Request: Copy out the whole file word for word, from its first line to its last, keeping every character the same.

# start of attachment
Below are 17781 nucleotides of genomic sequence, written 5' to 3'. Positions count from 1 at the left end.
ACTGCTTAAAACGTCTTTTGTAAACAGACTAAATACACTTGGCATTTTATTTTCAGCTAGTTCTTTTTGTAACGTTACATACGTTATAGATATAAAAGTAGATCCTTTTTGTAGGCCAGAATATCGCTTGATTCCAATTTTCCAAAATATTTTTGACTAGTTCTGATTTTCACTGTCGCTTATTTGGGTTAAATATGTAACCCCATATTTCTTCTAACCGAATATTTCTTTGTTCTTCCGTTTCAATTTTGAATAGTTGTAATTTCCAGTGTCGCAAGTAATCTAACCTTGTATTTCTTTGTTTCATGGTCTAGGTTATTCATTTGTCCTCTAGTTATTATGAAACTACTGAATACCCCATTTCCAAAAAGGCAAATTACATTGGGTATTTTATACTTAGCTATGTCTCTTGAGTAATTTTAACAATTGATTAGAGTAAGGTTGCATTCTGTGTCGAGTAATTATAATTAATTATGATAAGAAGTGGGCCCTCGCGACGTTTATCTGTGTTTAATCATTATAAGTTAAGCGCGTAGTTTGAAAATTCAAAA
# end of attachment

Below are 17781 nucleotides of genomic sequence, written 5' to 3'. Positions count from 1 at the left end.
ACTGCTTAAAACGTCTTTTGTAAACAGACTAAATACACTTGGCATTTTATTTTCAGCTAGTTCTTTTTGTAACGTTACATACGTTATAGATATAAAAGTAGATCCTTTTTGTAGGCCAGAATATCGCTTGATTCCAATTTTCCAAAATATTTTTGACTAGTTCTGATTTTCACTGTCGCTTATTTGGGTTAAATATGTAACCCCATATTTCTTCTAACCGAATATTTCTTTGTTCTTCCGTTTCAATTTTGAATAGTTGTAATTTCCAGTGTCGCAAGTAATCTAACCTTGTATTTCTTTGTTTCATGGTCTAGGTTATTCATTTGTCCTCTAGTTATTATGAAACTACTGAATACCCCATTTCCAAAAAGGCAAATTACATTGGGTATTTTATACTTAGCTATGTCTCTTGAGTAATTTTAACAATTGATTAGAGTAAGGTTGCATTCTGTGTCGAGTAATTATAATTAATTATGATAAGAAGTGGGCCCTCGCGACGTTTATCTGTGTTTAATCATTATAAGTTAAGCGCGTAGTTTGAAAATTCAAAA